There is an audacious economic phenomenon happening in China: using a smartphone to deal with just about every daily transaction.
People now have more reasons to move even more of their lives to mobile gadgets, as the social-to-payment app WeChat, the daily point of contact for Chinese, is leveraging miniprogram functionality to make life even easier.
Debuted a year ago, miniprograms are subapplications within the WeChat app. They allow mobile phone users to scan a QR code and access a vast number of services such as bike sharing and food ordering, without the need to download separate applications.
Tencent, the owner of WeChat, said on Monday that it now boasts 580,000 miniprograms, luring more than 170 million daily users.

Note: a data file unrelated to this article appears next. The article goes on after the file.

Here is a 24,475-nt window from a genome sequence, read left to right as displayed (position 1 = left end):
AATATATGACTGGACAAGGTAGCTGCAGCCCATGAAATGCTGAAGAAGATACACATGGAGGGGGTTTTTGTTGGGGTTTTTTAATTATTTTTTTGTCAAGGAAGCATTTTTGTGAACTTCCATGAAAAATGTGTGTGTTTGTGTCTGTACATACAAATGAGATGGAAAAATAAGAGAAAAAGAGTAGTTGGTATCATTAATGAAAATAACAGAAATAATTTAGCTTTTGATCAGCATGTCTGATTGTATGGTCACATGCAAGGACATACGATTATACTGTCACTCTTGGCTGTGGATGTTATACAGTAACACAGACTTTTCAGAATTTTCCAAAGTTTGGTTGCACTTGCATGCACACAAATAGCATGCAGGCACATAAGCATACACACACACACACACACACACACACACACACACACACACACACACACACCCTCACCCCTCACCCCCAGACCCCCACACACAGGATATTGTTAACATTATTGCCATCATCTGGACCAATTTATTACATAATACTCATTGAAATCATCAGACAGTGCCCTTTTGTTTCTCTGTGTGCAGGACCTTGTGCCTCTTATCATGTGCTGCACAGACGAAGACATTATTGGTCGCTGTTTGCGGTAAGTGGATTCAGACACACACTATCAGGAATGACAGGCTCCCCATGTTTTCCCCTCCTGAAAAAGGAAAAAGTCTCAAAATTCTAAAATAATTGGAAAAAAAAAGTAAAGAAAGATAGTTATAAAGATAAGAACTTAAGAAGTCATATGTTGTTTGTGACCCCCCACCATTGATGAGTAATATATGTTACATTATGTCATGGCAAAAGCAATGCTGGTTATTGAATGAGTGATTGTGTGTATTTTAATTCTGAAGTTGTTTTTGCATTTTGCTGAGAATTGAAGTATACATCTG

WeChat, already home to nearly a billion users, now supports more than 1 million software developers who are working on a slate of miniprograms handling transportation, retail, dining and other purposes to enrich its functions.
Thirty percent of the people who use miniprograms almost every day live in first-tier cities, and half are third-to-fourth-tier city residents, according to company figures.
Brands and vendors that adopt miniprograms can offer cash rebates, group-buying options, virtual gift cards and livestreaming services to users.
Mogujie, an online shopping community for young women, saw the site"s conversion rate－the percentage of people placing orders from all browsers－more than double since the introduction of their miniprogram in June.
"A majority of our new customers come from group-buying businesses, which are heavily reliant on the sharing feature provided by the vast WeChat network," said Chen Qi, CEO of the site"s parent company Meili.
Miniprograms have also reached into civic services. Guangzhou has started a test project that creates a virtual ID card using miniprograms.